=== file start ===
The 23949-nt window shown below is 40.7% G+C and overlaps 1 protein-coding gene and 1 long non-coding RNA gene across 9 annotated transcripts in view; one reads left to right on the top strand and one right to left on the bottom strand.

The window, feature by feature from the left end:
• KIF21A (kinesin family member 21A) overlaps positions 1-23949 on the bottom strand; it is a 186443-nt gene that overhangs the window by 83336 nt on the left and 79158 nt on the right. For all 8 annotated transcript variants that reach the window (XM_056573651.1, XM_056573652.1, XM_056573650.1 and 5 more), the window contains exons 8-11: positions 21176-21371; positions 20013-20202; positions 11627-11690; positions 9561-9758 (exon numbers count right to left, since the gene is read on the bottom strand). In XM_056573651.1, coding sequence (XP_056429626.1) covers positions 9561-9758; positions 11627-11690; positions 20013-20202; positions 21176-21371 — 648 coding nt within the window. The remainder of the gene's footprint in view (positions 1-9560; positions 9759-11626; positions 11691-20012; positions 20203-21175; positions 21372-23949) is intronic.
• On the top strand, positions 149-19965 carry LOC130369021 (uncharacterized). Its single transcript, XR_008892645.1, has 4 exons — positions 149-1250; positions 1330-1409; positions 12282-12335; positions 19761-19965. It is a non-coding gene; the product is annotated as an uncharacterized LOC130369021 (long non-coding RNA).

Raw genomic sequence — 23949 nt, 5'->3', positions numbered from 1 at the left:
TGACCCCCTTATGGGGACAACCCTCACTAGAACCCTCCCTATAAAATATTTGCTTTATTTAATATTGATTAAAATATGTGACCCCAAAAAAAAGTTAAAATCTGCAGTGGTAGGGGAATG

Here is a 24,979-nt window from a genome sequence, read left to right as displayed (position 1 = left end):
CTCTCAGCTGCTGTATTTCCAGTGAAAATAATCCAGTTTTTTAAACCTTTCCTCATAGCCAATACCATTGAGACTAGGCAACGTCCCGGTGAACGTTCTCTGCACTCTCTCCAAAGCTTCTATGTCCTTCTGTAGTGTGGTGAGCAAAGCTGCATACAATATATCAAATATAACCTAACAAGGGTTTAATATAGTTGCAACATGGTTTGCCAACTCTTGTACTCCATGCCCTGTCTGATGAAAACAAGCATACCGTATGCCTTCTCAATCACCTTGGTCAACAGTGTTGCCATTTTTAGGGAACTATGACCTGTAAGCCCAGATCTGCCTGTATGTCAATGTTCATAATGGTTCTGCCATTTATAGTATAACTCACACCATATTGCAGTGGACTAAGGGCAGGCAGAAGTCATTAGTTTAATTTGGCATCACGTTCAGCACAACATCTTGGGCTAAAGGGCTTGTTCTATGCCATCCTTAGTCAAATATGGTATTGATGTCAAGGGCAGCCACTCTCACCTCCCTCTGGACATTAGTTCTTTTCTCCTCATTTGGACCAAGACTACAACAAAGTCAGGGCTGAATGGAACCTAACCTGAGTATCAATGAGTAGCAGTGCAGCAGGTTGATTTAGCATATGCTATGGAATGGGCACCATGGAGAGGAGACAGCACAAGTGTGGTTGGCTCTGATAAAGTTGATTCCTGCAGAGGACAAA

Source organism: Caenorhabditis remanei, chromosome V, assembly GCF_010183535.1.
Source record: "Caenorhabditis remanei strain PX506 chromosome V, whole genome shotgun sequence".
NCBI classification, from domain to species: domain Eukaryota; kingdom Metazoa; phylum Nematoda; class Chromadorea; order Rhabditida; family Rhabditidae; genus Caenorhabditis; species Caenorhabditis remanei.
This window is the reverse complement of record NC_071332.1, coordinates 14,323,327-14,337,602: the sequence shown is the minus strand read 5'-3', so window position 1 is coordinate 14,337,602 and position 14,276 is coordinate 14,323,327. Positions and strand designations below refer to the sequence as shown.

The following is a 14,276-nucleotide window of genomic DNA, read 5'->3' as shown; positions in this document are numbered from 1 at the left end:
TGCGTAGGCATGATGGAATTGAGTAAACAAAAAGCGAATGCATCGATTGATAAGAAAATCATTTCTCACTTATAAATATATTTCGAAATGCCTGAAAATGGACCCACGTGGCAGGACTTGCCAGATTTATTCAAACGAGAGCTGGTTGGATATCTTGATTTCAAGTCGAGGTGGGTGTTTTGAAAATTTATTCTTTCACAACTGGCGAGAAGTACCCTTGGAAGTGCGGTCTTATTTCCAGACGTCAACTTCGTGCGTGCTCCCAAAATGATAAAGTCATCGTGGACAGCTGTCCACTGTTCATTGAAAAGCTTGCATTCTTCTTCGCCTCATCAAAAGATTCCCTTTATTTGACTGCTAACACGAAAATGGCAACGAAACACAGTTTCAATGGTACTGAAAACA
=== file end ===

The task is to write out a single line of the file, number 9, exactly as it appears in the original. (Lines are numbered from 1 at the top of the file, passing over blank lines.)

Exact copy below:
Source organism: Caenorhabditis remanei, chromosome V, assembly GCF_010183535.1.